“Climb” onto an object.


“Grasp” an object.


Grasping results in holding the object if the monkey and the object are in the same place at the same height.



The solution of the problem in different steps can be of followings.



So the solution to the planning problem may be of following




PUSH (Box, C, B, Low)


Climb Up(Box , B)


Grasp(banana, B, High)


Climb down(Box)


Push(Box, B, C, Low)



One major application of the monkey banana problem is the toy problem of computer science.


One of the specialized purposes of the problem is to raise the question: Are monkeys intelligent? This problem is very useful in logic programming and planning.


Tower of Hanoi Problem




“We are given a tower of eight discs (initially) fo ur in the applet below, initially stacked in increasing size on one of three pegs. The objective is to transfer the entire tower to one of the other pegs (the right most one in the applet below), moving only one disc at a time and never a larger one onto a smaller”.




The tower of Hanoi puzzle was invented by the French mathematician Eduardo Lucas in 1883. The puzzle is well known to students of computer science since it appears in virtually any introductory text on data structure and algorithms.


The objective of the puzzle is to move the entire stack to another rod, obeying the following rules.


Only one disc can be moved at a time.

Each move consist of taking the upper disc from one of the rods and sliding it onto another rod, on top of the other discs that may already be present on that rod.


No disc may be placed on the top of a smaller disk.


There is a legend about a Vietnamese temple which contains a large room with three times. Worn posts in it surrounded by 64 golden disks. The priests of Hanoi, acting out of command of an ancient prophecy, have been moving these disks, in accordance with the rules of the puzzle, since that time. The puzzle is therefore also known as the tower of Brahma puzzle. According to the legend, when the last move of the puzzle is completed, the world will end.


There are many variations on this legend. For instance, in some tellings, the temple is a monastery and the priests are monks. The temple or monastery may be said to be in different parts of the world including Hanoi, Vietnam and may be associated with any religion. The flag tower of Hanoi may have served as the inspiration for the name.


The puzzle can be played with any number of disks, although many toy versions have around seven to nine of them. The game seems impossible to many novices yet is solvable with a simple algorithm. The following solution is a very simple method to solve the tower of Hanoi problem.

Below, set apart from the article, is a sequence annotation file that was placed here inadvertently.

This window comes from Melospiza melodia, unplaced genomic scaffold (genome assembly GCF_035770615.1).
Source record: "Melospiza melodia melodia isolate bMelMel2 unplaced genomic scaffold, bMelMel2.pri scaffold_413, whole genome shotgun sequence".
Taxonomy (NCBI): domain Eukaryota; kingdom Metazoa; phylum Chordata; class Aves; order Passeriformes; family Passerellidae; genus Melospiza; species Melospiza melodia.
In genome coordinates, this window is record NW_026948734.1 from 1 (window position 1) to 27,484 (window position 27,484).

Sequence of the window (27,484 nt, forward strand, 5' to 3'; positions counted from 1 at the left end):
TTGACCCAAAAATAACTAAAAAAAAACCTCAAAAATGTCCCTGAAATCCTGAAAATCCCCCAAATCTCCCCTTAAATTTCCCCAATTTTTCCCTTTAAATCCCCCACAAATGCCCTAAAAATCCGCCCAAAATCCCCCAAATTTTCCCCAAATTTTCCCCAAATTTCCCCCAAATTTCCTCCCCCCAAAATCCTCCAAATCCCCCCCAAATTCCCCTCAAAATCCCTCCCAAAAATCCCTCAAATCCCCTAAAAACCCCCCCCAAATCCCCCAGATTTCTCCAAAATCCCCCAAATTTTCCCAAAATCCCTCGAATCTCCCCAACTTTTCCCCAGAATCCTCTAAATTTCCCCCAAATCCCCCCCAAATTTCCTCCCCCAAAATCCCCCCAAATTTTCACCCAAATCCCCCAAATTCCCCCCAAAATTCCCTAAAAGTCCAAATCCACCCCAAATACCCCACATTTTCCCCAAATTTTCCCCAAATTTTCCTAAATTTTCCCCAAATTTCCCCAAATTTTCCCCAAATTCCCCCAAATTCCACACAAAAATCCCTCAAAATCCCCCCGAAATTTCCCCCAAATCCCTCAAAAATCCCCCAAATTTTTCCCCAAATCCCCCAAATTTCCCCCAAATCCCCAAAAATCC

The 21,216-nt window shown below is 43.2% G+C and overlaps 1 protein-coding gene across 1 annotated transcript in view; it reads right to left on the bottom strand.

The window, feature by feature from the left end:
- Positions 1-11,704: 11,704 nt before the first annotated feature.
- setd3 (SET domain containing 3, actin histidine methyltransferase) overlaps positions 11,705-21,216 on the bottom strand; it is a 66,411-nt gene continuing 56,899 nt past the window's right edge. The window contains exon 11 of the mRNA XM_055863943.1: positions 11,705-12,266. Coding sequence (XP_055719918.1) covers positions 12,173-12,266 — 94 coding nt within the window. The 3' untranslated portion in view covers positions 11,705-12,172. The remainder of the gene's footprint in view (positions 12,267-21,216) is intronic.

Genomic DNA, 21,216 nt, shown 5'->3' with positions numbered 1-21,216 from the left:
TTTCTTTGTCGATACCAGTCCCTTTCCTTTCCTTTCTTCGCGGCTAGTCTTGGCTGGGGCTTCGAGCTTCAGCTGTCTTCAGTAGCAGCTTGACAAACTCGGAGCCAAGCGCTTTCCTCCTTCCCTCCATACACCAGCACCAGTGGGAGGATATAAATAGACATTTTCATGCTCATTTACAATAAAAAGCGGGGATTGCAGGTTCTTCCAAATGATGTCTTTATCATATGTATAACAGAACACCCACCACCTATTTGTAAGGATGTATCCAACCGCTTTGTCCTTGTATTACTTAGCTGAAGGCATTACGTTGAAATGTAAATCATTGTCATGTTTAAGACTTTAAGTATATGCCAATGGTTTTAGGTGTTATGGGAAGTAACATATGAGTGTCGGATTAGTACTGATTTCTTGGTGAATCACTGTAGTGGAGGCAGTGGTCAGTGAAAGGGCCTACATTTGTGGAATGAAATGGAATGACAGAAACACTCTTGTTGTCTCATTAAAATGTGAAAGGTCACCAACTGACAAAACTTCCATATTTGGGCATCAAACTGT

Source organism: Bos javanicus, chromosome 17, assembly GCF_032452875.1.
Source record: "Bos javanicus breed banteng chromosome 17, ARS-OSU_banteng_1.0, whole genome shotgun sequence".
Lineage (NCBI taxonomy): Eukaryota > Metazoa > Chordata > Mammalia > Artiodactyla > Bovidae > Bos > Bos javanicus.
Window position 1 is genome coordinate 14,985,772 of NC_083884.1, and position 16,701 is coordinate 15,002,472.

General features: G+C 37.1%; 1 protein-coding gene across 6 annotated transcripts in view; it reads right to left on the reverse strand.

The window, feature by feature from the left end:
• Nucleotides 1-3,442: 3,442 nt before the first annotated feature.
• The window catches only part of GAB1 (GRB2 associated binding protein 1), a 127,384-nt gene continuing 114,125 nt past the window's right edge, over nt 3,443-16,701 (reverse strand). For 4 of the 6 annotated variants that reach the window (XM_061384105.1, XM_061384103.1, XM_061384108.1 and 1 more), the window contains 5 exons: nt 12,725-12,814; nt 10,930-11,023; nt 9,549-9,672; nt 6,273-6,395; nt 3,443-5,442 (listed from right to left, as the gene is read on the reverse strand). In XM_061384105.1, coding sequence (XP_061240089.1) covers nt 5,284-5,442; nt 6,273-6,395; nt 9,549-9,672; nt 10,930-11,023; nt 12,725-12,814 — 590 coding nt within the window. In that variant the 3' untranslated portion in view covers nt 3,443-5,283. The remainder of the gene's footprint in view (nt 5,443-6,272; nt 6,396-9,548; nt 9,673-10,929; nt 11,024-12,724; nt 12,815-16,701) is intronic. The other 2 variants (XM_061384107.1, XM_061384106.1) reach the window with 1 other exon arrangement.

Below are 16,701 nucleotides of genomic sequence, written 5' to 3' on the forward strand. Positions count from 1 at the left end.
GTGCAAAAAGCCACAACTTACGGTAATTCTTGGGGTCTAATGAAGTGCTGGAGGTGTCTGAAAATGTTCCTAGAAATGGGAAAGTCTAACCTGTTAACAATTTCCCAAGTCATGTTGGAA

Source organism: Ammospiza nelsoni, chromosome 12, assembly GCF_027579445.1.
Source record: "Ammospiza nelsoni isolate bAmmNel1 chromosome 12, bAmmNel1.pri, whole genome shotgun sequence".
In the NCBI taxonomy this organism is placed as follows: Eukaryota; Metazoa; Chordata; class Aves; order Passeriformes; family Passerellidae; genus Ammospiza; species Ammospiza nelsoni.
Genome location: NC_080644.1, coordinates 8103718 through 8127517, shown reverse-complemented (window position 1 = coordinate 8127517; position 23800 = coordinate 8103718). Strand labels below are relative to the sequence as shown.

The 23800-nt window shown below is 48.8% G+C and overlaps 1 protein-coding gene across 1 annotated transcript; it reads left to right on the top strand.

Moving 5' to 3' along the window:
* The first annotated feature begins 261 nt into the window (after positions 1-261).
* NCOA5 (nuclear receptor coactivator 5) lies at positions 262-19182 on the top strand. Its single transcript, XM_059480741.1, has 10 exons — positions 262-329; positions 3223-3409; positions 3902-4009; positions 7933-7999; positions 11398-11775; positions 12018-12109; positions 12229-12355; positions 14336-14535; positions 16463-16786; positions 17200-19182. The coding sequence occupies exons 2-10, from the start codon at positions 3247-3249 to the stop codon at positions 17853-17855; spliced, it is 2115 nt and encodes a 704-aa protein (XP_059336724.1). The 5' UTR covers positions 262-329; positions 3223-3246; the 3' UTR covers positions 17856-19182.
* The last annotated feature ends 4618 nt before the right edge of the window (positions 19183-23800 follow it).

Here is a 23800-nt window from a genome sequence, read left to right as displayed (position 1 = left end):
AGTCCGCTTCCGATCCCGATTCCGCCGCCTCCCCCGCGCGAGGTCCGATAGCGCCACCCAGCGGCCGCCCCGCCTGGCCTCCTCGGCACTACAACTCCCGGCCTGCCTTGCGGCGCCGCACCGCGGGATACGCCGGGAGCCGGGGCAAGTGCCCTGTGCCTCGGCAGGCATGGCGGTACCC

Alternative moves between the smallest piece and a non- smallest piece. When moving the smallest piece, always move it in the same direction (to the right if starting number of pieces is even, to the left if starting number of pieces is odd).


If there is no tower in the chosen direction, move the pieces to the opposite end, but then continue to move in the correct direction, for example if you started with three pieces, you would move the smallest piece to the opposite end, then continue in the left direction after that.


When the turn is to move the non-smallest piece, there is only one legal move.


Doing this should complete the puzzle using the least amount of moves to do so. Finally, the user will reach at the goal. Also various types of solutions may be possible to solve the tower of Hanoi problem like recursive procedure, non-recursive procedure and binary solution procedure.


Another simple solution to the problem is given below.


For an even number of disks


Make the legal move between pegs A and B. Make the legal moves between pages A and C. Make the legal move between pages B and C.


For an even number of disks


Make the legal move between pegs A and C. Make the legal move between pegs A and B. Make the legal move between pegs B and C. Repeat until complete.


A recursive solution for tower of Hanoi problem is as follows.


A key to solving this problem is to recognize that it can be solve by breaking the problem down into the collection of smaller problems and further breaking those problems down into even smaller problems until a solution is reached. The following procedure demonstrates this approach.


Label the pegs A, B, C - these levels may move at different steps. Let n be the total number of disks.


Number of disks from 1 (smallest, topmost) to n (largest, bottommost). To move n disks from peg A to peg C.


a)     Move n-1 disks from A to B. This leaves disk #n alone on peg A.


b)    Move disk #n from A to C.